NAIC Advances Model To Deal With Annuity Interest Rate Squeeze
Citing a critical need that guaranteed minimum interest rates realistically reflect current market rates, insurers say that unless they are allowed to credit a lower interest rate for individual deferred annuities, they cannot continue to offer many of the products currently on the market.
Addressing that issue, among others, regulators advanced a draft model of a Standard Nonforfeiture Law for Individual Deferred Annuities during the winter meeting of the National Association of Insurance Commissioners here.
The draft being exposed for additional comment includes language on minimum values but cuts out language that would have protected senior citizens.
On minimum interest rates, the draft says that it shall be the lesser of 3% per year and the following: the average of a five-year Constant Maturity Treasury Rate less 1.25%, with a minimum allowable rate of 1%. The rate is set for a specific period in the contract and may be redetermined for additional periods stated in the contract.
Additionally, minimum nonforfeiture values would be based on net considerations equal to 87.5% of gross considerations. Companies would be allowed a $50 annual contract charge.
The cut language spelled out guidelines for surrenders for contracts sold to purchasers aged 70 and older.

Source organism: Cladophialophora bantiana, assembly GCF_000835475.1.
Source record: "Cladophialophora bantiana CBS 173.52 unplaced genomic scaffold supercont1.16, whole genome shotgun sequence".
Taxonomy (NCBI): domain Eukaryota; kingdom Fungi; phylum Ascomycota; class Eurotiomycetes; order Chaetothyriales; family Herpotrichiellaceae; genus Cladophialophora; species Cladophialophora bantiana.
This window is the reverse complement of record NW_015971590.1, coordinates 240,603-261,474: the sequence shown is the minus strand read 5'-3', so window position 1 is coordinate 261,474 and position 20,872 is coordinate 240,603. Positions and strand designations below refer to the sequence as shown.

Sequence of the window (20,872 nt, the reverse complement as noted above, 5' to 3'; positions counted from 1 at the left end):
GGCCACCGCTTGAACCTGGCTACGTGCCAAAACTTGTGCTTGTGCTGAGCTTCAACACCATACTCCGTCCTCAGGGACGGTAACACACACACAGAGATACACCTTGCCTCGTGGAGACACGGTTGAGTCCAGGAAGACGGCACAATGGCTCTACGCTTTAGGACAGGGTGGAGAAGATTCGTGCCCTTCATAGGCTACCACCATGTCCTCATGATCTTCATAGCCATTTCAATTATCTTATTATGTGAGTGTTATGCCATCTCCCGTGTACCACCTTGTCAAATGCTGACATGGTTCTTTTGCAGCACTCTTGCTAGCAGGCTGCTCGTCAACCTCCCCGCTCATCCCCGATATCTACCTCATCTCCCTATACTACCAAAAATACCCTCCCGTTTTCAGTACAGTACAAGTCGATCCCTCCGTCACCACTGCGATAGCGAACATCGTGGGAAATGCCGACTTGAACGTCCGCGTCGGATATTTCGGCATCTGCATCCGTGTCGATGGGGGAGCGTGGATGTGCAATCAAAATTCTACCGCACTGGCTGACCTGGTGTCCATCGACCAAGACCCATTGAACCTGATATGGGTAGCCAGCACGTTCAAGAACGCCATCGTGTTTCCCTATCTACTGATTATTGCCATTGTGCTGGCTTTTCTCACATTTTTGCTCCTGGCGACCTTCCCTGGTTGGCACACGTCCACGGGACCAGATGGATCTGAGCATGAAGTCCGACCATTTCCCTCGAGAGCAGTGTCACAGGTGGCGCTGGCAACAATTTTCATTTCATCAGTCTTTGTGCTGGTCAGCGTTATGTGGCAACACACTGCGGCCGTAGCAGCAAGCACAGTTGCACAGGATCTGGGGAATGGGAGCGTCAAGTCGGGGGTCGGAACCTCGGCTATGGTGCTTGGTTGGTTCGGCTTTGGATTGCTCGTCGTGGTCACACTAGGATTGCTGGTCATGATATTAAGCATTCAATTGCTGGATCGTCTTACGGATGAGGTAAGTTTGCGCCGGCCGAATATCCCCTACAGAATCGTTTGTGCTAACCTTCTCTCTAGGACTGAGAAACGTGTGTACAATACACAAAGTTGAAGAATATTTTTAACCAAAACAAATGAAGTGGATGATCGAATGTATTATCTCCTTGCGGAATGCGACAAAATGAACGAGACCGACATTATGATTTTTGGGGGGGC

If a contract was not co-signed by a family member or investment advisor, the deleted language would have required that the cash surrender value during the period of up to one year after the contract issue and 30 days after the receipt of the annual report for the first contract year, equal gross considerations less withdrawals and debt to the company.
During discussion on the issue, Frank Dino, a life actuary with the Florida insurance department who is heading up a team developing the draft, said although insurers contention that it is really a suitability issue might to some degree be true, it is a real issue, nonetheless.
Sheldon Summers, a life actuary with the California insurance department, noted “seniors are a target for a lot of sales of these products.”
William Schreiner, a life actuary with the American Council of Life Insurers, said, “It is a bad idea. It would severely decrease value available to older consumers … It ought to be deleted.”